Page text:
• Remember to give yourself the opportunity to try something different. If a full day spent with that one particular aunt or cousin causes you and your family great stress, then maybe spending only a few hours is enough. It’s OK to set limits on what you are willing and not willing to do.

2.       Plan ahead

  • “Face stress by setting a timeline and target dates that set apart the realistic from the unrealistic. Look at your resources, time and energy, and adapt to changes,” explains Duarte Giles.
  • Putting your plans on paper can be a great way to visualize how realistic your plans are.
  • Use a calendar to fill in your events and personal tasks. For each, decide whether it’s possible to attend or complete it by assigning each with ‘yes,’ ‘no,’ or ‘maybe’. Take into account your own needs and priorities and make sure to balance expectations.
  • “Before you get overwhelmed by all the activities you have lined up, it’s important to decide what traditions offer the most positive impact and try to eliminate the unnecessary activities that usually bring you the most stress,” Duarte Giles says.

3.       Create a budget

  • “People have different means, norms, values and cultural understandings of what the holiday season and gift-giving means to them. Be aware of this and your own financial obligations,” explains Duarte Giles.
  • It may be helpful to talk about budgets in advance with family and friends. Starting that conversation can open up doors, relieve stress and help you get organized.
  • Setting budgets for gifts and party planning costs lets you be realistic with your finances. It can help reduce financial stress during and after the holiday season, when the bills start to pile up.

4.       Be flexible

  • “Remember that things don’t always go as planned and be prepared to let go of some of the control. You don’t need to take the lead on everything and you really don’t need to beat yourself up if things don’t go exactly as planned,” she says.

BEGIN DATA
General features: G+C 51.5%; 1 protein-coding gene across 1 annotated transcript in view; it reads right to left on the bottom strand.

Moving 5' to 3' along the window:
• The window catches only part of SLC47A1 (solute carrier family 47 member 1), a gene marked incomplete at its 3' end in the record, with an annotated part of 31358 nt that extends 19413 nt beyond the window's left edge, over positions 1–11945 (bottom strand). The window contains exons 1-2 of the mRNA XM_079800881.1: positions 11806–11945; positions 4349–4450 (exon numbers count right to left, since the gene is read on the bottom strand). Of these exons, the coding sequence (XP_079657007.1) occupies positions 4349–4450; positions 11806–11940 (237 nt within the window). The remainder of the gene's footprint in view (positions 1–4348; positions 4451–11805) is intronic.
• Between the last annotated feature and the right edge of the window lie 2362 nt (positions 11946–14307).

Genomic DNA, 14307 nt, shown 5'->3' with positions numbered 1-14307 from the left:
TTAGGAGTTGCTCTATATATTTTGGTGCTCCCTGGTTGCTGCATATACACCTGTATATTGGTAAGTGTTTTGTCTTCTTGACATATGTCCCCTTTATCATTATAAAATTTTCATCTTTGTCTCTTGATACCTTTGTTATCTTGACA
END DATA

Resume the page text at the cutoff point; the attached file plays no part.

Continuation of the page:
• Don’t worry if your plans aren’t running as smoothly as you anticipated. No one will notice if things aren’t perfect. Only you will know that the napkins don’t all match or that you forgot to serve a dessert dish only to discover it at the end of the meal.
  • The holidays are about the experiences with friends and family and the memories. The number of desserts and perfectly decorated dining tables are extra.   

5.       Ask for help

  • “Remember, you can do it all, just not all at once,” she says.
  • “Women have traditionally been phenomenal caregivers and can often meet their various roles as mother, daughter, wife, coworker, etc. Because of this, it’s easy to forget to ask for help,” says Duarte Giles.
  • It’s OK to ask for help and delegate responsibility. By including friends and family in your tasks, you will show them that the holidays are a joint effort.
  • Also, asking for help can ensure that the tasks get completed and that you aren’t too worn out at the end of the day to actually enjoy them.

6.       Stay focused on what the holiday really means

  • “Remember that the holidays are a time of reflection and restoration,” says Duarte Giles. Remind yourself what the holiday season represents and surround yourself with people who bring joy and meaning to your life.